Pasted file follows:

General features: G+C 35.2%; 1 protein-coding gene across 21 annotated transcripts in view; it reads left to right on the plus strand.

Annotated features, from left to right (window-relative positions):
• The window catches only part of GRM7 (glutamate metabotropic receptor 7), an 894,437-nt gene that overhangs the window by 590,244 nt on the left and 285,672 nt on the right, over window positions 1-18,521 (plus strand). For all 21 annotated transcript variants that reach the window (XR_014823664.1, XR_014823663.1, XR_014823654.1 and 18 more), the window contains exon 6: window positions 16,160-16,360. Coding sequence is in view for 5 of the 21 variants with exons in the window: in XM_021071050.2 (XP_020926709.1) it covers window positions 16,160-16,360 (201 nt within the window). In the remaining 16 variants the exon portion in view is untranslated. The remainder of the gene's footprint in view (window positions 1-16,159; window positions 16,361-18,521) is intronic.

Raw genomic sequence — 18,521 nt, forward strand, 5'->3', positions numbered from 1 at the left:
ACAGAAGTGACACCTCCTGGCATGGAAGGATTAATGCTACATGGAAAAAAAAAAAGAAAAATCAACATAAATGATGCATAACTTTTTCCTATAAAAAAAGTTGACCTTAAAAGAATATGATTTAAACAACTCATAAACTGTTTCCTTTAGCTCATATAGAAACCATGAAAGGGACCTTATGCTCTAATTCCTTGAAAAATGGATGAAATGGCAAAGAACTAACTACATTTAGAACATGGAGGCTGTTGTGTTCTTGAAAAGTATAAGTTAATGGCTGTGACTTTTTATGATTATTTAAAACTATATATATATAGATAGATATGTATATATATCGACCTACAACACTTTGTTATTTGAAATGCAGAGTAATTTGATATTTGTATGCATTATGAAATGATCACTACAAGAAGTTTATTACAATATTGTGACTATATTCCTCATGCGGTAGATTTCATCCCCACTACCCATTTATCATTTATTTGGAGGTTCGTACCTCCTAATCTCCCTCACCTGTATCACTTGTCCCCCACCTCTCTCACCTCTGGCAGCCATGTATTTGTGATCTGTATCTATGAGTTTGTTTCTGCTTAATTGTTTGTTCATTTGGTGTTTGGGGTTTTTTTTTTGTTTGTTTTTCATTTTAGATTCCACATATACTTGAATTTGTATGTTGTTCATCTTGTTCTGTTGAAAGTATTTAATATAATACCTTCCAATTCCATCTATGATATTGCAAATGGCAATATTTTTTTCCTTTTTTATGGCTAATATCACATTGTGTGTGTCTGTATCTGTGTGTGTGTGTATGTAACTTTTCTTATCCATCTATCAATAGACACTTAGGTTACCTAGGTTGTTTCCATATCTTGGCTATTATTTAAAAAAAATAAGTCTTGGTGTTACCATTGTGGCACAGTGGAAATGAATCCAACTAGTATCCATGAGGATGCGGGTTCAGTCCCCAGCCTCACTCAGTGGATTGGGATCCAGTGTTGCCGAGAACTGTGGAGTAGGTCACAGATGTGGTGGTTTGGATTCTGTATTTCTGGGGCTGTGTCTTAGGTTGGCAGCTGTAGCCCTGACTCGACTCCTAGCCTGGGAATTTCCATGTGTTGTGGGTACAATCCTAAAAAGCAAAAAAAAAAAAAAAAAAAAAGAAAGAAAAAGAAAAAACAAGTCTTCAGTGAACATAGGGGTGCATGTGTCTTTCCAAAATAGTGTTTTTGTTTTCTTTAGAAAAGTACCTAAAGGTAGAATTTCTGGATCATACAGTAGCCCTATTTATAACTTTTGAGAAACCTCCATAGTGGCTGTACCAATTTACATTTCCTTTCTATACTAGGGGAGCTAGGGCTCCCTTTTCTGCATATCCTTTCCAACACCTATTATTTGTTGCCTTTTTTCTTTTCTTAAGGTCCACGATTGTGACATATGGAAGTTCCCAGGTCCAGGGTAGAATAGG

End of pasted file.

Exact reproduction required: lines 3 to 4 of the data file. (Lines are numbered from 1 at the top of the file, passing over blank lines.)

• The window catches only part of GRM7 (glutamate metabotropic receptor 7), an 894,437-nt gene that overhangs the window by 590,244 nt on the left and 285,672 nt on the right, over window positions 1-18,521 (plus strand). For all 21 annotated transcript variants that reach the window (XR_014823664.1, XR_014823663.1, XR_014823654.1 and 18 more), the window contains exon 6: window positions 16,160-16,360. Coding sequence is in view for 5 of the 21 variants with exons in the window: in XM_021071050.2 (XP_020926709.1) it covers window positions 16,160-16,360 (201 nt within the window). In the remaining 16 variants the exon portion in view is untranslated. The remainder of the gene's footprint in view (window positions 1-16,159; window positions 16,361-18,521) is intronic.

Raw genomic sequence — 18,521 nt, forward strand, 5'->3', positions numbered from 1 at the left: